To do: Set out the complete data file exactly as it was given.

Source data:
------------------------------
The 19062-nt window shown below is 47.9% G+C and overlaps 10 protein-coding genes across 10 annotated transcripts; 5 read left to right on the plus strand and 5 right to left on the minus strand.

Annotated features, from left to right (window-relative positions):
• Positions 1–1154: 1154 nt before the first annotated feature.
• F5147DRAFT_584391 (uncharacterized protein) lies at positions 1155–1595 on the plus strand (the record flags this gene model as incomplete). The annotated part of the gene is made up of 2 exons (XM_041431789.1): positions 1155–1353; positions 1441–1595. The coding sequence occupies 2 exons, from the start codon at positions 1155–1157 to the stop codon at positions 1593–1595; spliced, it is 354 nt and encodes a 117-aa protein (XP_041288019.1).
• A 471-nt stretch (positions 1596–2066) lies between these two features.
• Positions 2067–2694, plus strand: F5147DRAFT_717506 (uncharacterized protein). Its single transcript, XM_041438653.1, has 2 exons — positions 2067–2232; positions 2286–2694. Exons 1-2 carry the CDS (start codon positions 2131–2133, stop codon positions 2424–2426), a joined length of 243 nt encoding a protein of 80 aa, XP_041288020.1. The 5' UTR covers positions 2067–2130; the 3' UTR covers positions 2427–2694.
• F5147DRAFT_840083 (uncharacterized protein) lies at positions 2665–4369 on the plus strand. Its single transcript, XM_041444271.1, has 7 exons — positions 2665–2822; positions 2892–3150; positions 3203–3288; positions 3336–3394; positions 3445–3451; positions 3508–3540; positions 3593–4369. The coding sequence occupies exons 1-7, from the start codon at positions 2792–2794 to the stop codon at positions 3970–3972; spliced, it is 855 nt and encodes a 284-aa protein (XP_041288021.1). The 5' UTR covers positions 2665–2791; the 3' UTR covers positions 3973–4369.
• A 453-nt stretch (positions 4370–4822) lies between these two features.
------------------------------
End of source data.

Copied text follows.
The 19062-nt window shown below is 47.9% G+C and overlaps 10 protein-coding genes across 10 annotated transcripts; 5 read left to right on the plus strand and 5 right to left on the minus strand.

Annotated features, from left to right (window-relative positions):
• Positions 1–1154: 1154 nt before the first annotated feature.
• F5147DRAFT_584391 (uncharacterized protein) lies at positions 1155–1595 on the plus strand (the record flags this gene model as incomplete). The annotated part of the gene is made up of 2 exons (XM_041431789.1): positions 1155–1353; positions 1441–1595. The coding sequence occupies 2 exons, from the start codon at positions 1155–1157 to the stop codon at positions 1593–1595; spliced, it is 354 nt and encodes a 117-aa protein (XP_041288019.1).
• A 471-nt stretch (positions 1596–2066) lies between these two features.
• Positions 2067–2694, plus strand: F5147DRAFT_717506 (uncharacterized protein). Its single transcript, XM_041438653.1, has 2 exons — positions 2067–2232; positions 2286–2694. Exons 1-2 carry the CDS (start codon positions 2131–2133, stop codon positions 2424–2426), a joined length of 243 nt encoding a protein of 80 aa, XP_041288020.1. The 5' UTR covers positions 2067–2130; the 3' UTR covers positions 2427–2694.
• F5147DRAFT_840083 (uncharacterized protein) lies at positions 2665–4369 on the plus strand. Its single transcript, XM_041444271.1, has 7 exons — positions 2665–2822; positions 2892–3150; positions 3203–3288; positions 3336–3394; positions 3445–3451; positions 3508–3540; positions 3593–4369. The coding sequence occupies exons 1-7, from the start codon at positions 2792–2794 to the stop codon at positions 3970–3972; spliced, it is 855 nt and encodes a 284-aa protein (XP_041288021.1). The 5' UTR covers positions 2665–2791; the 3' UTR covers positions 3973–4369.
• A 453-nt stretch (positions 4370–4822) lies between these two features.